Take the 2-minute tour ×
Sound Design Stack Exchange is a question and answer site for sound engineers, producers, editors, and enthusiasts. It's 100% free, no registration required.

I've seen many different types of microphones, and I feel like I should know some of most important ones before getting any farther. What are the most commonly mic types and how does one decide which to use?

share|improve this question
add comment

migrated from avp.stackexchange.com Jan 24 at 20:09

This question came from our site for engineers, producers, editors, and enthusiasts spanning the fields of video, and media creation.

2 Answers

There are a few major kinds of microphones:

Dynamic mics use an electromagnet attached to a diaphrahm. They're comparatively durable, so they generally can stand up to higher SPL. These are commonly used live, as well as for lound instruments like snare drums and guitar cabinets. A lot of really good ones are inexpensive as well (Shure SM57 and SM58, for example).

Condenser mics use a conductive diaphragm as part of a capacitor. Because of this, they require external power, referred to as phantom power. They are quite sensitive, particularly to high frequencies, but because of this they don't handle as much volume, so you don't usually see these as much up next to drums. But they're splendid for vocals and many instruments. Condensers come in large and small diaphragm variants.

Ribbon mics use a thin, very sensitive foil suspended in a magnetic field. They're extremely sensitive to transients and have a very wide frequency response, but they're expensive and delicate. In my opinion they sound simply amazing for vocals though.

These are the major types. There are exceptions to these of course - dynamics with a particularly wide and smooth frequency response, condensers that handle high SPL, and there's even at least one ribbon that takes phantom power, so while you should know these characteristics, in the end it is best to know the properties the mics you have access to.

Choosing a mic is a matter of fitting the right tool to the task at hand. Make sure you have a mic that can handle the appropriate SPL, that covers the frequencies you need covered, and most importantly, sounds good to you when you try it. Don't just choose one based on numbers, but try it out on whatever source you have. If you can, try a few mics that seem to fit the bill and choose the one you think sounds best.

And this might sound silly, but ask around! See what other people prefer for recording the kinds of things you are recording. Then give 'em a try :)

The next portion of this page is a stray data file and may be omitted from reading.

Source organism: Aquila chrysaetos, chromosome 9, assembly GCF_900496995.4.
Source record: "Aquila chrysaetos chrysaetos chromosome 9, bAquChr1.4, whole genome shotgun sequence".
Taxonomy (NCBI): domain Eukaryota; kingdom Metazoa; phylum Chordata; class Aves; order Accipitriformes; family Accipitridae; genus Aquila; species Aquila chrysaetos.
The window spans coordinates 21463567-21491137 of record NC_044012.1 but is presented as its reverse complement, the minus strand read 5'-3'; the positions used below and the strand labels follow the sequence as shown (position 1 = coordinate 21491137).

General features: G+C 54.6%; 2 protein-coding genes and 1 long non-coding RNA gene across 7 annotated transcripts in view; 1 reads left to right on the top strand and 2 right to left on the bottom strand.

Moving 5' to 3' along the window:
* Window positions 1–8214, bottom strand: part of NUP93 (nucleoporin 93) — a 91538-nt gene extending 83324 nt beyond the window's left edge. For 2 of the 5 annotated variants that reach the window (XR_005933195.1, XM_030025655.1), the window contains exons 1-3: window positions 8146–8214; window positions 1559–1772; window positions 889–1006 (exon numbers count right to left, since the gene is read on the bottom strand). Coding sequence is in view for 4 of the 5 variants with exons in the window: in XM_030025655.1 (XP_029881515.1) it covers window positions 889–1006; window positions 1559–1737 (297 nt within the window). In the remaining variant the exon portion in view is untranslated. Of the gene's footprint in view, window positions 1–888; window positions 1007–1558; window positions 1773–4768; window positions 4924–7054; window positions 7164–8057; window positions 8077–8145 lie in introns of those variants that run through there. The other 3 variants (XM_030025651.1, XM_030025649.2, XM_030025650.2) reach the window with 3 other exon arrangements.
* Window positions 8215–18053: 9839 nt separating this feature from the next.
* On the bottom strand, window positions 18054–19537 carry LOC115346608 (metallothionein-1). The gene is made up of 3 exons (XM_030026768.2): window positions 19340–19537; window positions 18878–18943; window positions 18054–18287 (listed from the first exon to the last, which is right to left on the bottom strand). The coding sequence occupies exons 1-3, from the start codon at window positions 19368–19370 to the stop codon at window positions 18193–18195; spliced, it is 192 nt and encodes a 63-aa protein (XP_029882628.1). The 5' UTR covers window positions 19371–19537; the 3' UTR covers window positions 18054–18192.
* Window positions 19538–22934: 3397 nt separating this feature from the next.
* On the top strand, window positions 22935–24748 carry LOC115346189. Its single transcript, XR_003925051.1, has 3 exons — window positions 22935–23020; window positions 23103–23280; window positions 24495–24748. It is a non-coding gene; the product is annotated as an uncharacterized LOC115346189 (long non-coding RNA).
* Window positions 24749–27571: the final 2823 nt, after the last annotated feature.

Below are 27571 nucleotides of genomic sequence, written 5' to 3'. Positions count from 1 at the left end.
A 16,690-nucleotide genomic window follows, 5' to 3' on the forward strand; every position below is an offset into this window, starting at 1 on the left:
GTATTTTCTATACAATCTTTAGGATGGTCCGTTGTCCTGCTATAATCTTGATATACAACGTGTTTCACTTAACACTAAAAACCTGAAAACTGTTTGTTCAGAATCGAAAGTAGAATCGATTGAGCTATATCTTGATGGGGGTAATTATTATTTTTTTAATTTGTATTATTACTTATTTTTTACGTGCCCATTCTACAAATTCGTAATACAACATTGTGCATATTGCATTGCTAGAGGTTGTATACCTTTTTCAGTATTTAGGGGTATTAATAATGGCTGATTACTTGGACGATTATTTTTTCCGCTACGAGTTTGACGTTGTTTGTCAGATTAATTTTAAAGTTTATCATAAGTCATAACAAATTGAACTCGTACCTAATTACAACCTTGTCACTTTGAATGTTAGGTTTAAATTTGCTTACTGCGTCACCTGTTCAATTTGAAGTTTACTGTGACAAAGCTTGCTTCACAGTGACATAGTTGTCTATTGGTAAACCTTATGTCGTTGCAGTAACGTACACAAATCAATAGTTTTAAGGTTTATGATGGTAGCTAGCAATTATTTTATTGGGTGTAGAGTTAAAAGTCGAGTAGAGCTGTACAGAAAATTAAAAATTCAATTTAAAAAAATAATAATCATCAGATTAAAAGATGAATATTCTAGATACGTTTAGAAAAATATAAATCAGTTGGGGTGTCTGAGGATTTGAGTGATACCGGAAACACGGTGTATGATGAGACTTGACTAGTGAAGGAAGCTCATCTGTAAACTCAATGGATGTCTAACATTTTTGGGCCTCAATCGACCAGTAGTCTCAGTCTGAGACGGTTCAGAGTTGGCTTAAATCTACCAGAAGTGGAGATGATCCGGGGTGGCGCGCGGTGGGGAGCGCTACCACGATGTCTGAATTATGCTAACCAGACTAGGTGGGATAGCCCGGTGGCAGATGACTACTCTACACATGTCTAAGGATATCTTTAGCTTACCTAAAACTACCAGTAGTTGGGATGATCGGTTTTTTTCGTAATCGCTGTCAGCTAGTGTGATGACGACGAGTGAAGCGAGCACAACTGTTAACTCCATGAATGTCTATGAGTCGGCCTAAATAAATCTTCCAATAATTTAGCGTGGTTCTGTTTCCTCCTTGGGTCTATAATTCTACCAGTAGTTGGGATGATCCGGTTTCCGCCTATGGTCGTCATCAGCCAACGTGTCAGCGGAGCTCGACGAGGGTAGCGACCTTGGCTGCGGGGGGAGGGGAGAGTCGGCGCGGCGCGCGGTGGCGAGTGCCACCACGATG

share|improve this answer
SPL - Sound Pressure Level (I had to look it up ;) –  jeebs Dec 23 '10 at 9:43
Oh, yeah, SPL is like volume, but specifically when sound is moving through the air. I probably should've put that in my answer! :) –  Warrior Bob Dec 23 '10 at 15:16
The external power for a condenser mic is usually delivered via phantom power over the cable, but alternatively may be from a battery. –  Liudvikas Bukys Dec 28 '10 at 18:23
add comment

The most common types of microphones are condenser and dynamic.

In general, condenser microphones have a flat, extended frequency response, and are the best choice for far-proximity applications such as choirs and orchestras.

In general, dynamic microphones are good for near proximity, high SPL applications such as drums and individual instruments.

There are also certain microphones that are suitable for specific applications. The Shure SM-57 works particularly well for miking snare drums and electric guitar cabinets, for example, although it is also a great, rugged, inexpensive general purpose mic.

Shure and Audio Technica publish a wealth of excellent background and technical information about microphones and their proper use. If you read these publications and study microphone specification sheets, you will develop an excellent background of knowledge for effectively using the right type of microphones in almost any setting.

Shure Publications

Audio Technica - A Brief Guide to Microphones

share|improve this answer
add comment

Your Answer


By posting your answer, you agree to the privacy policy and terms of service.

Not the answer you're looking for? Browse other questions tagged or ask your own question.